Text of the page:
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How to Responsibly Maximize your Credit Cards

Credit Cards

Credit cards can be a wonderful tool — if used wisely. In addition to the many points and rewards associated with today’s countless card options, credit cards can also be a key ingredient in building up and maintaining a healthy credit score.

But what comes with the good is the potential bad.

Credit cards can be a tempting way to spend lots of money — more than some people can afford. Pair overspending with high interest rates, and that spells trouble. According to the Survey of Consumer Finances, the average credit card debt in the United States is about $5,700 per household. In Iowa, the average debt is $6,696.

Taking advantage of the rewards of each card can be extremely beneficial, but it’s key not to overspend and get carried away.

Take advantage of the awards — but be wary

You’ve likely seen commercials on television touting the next best credit card and its rewards, which usually include some sort of frequent flyer miles, cash back or hotel loyalty points.

Pay your car loan or groceries every month? You should be getting 1 percent cash back with this cool-looking and sleek credit card!

We want to stress this: While the rewards can be beneficial in some instances, if you find yourself struggling to stop spending, it’s well worth it to chuck that piece of plastic for good. No rewards are worth going into credit card debt.

But you can responsibly take advantage of these rewards while avoiding long-term debt. The key is to use your card in accordance with your budget. Act like the card takes money out of your actual bank account. Keep meticulous track of your purchases, and you’ll be less likely to overspend.

If you’re in the market for a new credit card, you can also look at some of the additional perks like free travel insurance, primary and secondary rental-car coverage, price protection and warranties. Paying the balance in full every month will allow you to enjoy the benefits essentially for free.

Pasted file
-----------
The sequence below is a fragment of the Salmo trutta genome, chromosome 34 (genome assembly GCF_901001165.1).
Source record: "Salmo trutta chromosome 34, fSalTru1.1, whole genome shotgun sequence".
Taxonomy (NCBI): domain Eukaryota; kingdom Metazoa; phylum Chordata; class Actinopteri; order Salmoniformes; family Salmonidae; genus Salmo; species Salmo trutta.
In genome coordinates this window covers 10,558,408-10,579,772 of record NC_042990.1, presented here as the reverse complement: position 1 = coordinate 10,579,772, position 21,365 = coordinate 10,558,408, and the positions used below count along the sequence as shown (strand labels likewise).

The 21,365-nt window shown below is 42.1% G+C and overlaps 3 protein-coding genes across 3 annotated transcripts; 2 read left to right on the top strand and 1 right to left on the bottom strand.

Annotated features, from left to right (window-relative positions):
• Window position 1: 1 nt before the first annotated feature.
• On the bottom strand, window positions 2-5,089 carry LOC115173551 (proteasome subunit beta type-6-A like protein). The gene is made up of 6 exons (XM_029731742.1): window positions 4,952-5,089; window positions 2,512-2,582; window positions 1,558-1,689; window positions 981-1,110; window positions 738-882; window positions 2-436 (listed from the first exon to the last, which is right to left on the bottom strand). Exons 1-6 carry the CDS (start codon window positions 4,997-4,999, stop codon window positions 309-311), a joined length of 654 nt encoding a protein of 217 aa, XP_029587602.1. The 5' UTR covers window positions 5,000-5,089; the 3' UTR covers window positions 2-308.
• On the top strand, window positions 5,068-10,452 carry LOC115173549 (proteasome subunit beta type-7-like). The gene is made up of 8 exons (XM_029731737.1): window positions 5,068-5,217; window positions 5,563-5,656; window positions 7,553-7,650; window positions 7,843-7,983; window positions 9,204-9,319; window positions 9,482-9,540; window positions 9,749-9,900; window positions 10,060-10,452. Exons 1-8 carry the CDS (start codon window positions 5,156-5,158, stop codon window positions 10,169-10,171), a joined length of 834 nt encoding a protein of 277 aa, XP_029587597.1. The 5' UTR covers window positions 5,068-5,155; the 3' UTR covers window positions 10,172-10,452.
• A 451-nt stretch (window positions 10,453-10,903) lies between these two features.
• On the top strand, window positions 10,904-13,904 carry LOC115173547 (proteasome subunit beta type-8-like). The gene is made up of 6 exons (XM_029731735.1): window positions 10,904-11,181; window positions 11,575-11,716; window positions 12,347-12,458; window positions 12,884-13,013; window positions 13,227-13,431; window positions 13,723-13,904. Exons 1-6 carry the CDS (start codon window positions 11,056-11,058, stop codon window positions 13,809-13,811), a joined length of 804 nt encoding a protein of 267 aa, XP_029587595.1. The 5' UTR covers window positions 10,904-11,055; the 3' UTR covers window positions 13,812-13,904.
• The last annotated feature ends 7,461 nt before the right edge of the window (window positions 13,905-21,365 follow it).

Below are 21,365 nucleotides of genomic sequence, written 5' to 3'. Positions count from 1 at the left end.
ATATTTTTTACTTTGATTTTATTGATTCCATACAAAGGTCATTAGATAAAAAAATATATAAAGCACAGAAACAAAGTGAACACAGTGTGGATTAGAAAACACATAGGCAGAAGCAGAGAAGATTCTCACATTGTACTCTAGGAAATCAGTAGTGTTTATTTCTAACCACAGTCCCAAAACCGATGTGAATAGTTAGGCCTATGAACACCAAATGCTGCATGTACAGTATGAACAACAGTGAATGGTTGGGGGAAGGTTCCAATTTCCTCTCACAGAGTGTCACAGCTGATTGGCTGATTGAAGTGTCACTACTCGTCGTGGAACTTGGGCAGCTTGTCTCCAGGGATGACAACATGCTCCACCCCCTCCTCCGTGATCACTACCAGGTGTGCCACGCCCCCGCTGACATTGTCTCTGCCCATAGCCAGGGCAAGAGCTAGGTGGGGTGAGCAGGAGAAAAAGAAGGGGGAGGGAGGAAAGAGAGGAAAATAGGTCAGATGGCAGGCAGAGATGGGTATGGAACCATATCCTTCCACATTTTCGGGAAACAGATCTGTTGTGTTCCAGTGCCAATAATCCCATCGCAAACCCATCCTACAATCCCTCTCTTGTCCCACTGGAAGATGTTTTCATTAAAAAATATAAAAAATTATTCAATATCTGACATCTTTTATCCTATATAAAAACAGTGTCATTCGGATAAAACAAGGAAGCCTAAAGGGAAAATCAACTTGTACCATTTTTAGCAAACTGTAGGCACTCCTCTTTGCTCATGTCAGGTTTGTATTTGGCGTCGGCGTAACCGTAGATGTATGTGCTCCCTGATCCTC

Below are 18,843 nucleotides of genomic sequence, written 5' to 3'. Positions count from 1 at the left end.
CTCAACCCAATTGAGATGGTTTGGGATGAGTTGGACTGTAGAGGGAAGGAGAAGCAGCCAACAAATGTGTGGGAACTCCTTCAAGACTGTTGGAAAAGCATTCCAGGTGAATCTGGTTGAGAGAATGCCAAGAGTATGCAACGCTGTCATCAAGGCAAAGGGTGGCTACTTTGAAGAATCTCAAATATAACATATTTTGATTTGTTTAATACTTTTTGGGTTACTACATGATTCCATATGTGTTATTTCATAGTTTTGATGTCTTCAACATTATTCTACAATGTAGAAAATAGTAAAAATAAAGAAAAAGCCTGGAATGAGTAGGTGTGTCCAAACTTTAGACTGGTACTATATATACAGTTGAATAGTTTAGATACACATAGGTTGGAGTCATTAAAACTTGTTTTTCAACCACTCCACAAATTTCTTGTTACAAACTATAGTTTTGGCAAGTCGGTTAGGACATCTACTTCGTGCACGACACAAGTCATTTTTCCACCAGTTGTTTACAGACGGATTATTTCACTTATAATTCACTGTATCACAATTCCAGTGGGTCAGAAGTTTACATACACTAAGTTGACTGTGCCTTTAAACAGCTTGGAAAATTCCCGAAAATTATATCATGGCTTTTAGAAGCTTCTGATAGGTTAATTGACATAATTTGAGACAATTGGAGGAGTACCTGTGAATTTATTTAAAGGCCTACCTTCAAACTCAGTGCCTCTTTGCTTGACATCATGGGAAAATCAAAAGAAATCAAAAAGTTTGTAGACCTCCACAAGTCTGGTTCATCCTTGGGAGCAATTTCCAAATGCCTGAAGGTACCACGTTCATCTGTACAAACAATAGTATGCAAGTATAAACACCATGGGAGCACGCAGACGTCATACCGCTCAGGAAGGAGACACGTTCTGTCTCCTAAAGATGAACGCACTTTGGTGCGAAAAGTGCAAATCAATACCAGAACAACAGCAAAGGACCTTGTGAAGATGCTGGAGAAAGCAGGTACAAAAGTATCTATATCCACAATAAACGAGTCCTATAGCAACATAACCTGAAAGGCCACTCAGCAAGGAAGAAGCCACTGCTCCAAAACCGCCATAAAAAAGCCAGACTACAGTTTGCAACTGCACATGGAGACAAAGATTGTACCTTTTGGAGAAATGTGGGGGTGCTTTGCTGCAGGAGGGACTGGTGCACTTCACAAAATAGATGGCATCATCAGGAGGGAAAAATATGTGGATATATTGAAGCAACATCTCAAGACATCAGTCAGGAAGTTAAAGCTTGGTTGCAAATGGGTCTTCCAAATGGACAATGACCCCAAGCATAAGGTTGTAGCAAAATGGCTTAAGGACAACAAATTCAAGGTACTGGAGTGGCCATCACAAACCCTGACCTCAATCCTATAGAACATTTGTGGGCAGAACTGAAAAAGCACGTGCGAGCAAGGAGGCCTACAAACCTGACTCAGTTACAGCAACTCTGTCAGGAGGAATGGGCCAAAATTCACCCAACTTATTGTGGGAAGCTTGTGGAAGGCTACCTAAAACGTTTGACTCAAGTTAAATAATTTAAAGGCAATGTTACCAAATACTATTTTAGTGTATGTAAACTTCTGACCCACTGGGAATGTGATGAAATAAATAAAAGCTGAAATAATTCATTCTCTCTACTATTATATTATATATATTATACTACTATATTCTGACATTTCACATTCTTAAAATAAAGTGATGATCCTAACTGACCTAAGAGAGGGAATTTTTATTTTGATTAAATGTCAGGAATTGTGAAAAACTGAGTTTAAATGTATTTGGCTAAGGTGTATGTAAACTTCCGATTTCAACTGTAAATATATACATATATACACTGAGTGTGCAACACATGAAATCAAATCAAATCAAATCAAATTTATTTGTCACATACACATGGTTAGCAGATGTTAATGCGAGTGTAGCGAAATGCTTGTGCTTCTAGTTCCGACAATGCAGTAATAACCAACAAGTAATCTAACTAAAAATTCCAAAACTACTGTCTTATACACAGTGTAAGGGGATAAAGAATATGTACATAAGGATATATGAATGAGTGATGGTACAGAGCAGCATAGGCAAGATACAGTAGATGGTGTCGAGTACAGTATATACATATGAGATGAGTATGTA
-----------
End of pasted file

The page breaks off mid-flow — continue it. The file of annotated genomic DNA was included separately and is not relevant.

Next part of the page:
Use it as an extension of your bank account

As we mentioned above, use your credit card in accordance with your budget. Create a written budget, which you should be doing anyway, and set predetermined spending limits. You’ll still gain the rewards for normal, everyday purchases, and you can gain some of the protections credit cards offer.

The key is to closely track your spending, whether in an Excel document or by checking your account multiple times a week. Keeping up with your spending will allow you to stay responsible and maintain the ability to pay your bill in full every month.

Self-discipline and smart choices can go a long way.

Never, ever pay your bill late

Credit cards often carry hefty interest rates. Some even run up to 25 percent or more, based on the person’s credit score and earning power. Paying your bill in full will allow you to avoid these interest rates. But if you overspend and don’t have the cash to fully cover the bill, the interest rate will kick in on the subsequent monthly payments.

Do your best to at least pay the minimum amount of money and a little more, if you’re able. Whatever you do, avoid missing payments. Doing so will mean late fees and a knock on your credit score. Set a reminder to pay your bill a few days before the due date. Or, even better, set up an automatic payment from your bank account.

If used responsibly, credit cards can yield powerful results. But before swiping that card next time, think to yourself: Can I afford this? Is it worth it? Sometimes that’s all it takes to make the right decision.

Peoples Bank offers uChoose Rewards cards, which allows you to earn one point for every $1 you spend. Each point can be used toward airplane tickets, cash, gift cards and hundreds more merchandise options. There also isn’t a cap for how many points you can earn. Find out more here: https://www.mypeoples.bank/personal/consumer-loans

 

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